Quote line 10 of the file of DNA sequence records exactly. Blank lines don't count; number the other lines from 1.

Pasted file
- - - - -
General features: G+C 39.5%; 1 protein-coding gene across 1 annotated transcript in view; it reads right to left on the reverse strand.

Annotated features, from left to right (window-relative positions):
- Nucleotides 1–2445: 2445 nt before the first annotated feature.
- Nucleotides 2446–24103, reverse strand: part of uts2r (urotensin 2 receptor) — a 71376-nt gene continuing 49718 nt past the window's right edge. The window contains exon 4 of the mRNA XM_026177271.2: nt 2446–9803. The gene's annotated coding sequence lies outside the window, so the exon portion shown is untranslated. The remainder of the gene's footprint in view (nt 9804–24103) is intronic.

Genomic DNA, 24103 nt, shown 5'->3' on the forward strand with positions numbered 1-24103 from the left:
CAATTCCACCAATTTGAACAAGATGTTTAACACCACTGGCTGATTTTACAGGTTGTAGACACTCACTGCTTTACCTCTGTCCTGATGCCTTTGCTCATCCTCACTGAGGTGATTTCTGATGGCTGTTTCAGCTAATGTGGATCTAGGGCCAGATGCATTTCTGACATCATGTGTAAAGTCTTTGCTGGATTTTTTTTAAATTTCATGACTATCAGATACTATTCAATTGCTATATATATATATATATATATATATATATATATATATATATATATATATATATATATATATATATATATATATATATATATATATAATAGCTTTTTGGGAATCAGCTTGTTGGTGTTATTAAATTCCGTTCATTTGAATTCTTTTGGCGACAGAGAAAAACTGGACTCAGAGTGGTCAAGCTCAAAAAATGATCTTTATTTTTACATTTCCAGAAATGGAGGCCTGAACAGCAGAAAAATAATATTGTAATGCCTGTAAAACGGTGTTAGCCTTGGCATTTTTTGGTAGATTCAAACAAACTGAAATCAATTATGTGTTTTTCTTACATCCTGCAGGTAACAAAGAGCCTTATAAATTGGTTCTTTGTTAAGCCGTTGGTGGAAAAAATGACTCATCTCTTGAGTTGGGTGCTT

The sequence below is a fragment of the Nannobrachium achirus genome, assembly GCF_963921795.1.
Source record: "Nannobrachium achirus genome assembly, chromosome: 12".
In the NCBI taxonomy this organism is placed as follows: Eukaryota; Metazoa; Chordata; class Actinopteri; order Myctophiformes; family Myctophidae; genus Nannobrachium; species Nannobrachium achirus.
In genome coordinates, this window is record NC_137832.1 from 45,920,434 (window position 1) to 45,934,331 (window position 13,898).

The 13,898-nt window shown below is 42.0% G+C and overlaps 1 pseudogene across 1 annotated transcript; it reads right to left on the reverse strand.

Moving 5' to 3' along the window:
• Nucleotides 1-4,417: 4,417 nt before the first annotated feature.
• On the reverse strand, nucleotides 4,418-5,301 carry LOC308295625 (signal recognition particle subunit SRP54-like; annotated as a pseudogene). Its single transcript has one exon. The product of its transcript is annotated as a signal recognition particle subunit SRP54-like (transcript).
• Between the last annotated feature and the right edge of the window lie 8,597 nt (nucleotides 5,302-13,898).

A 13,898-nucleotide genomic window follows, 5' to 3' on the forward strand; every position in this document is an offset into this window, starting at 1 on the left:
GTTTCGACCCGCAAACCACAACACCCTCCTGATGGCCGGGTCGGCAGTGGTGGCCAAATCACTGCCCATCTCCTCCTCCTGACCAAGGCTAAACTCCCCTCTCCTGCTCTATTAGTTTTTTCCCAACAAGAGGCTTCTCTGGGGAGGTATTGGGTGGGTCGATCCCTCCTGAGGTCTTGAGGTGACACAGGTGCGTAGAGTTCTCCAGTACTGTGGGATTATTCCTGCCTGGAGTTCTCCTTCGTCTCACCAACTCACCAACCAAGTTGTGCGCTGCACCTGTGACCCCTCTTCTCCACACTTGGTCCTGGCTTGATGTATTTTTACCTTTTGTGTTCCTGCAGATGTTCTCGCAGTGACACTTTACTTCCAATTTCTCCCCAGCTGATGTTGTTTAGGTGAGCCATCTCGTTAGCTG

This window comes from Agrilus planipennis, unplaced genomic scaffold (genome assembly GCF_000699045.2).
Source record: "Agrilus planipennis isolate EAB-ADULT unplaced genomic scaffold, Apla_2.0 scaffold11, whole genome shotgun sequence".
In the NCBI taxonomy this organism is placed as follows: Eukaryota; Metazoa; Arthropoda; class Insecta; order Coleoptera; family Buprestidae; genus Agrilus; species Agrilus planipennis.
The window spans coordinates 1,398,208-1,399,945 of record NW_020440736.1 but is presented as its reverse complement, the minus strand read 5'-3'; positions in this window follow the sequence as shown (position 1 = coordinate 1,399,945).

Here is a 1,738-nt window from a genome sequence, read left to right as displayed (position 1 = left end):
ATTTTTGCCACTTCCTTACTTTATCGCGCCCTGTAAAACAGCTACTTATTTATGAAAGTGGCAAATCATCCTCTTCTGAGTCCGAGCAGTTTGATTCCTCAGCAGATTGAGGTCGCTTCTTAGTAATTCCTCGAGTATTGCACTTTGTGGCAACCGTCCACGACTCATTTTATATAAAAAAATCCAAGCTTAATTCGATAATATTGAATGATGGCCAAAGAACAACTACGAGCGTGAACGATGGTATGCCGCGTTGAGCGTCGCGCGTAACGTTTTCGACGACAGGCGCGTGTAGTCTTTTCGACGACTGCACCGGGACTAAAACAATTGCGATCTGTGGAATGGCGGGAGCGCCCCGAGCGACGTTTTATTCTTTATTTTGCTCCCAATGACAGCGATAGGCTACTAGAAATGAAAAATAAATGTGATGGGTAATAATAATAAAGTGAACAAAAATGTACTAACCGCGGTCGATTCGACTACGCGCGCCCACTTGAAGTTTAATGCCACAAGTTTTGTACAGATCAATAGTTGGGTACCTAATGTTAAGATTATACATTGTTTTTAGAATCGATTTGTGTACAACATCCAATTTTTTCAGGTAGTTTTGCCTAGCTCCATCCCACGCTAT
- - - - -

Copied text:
In genome coordinates, this window is record NC_137832.1 from 45,920,434 (window position 1) to 45,934,331 (window position 13,898).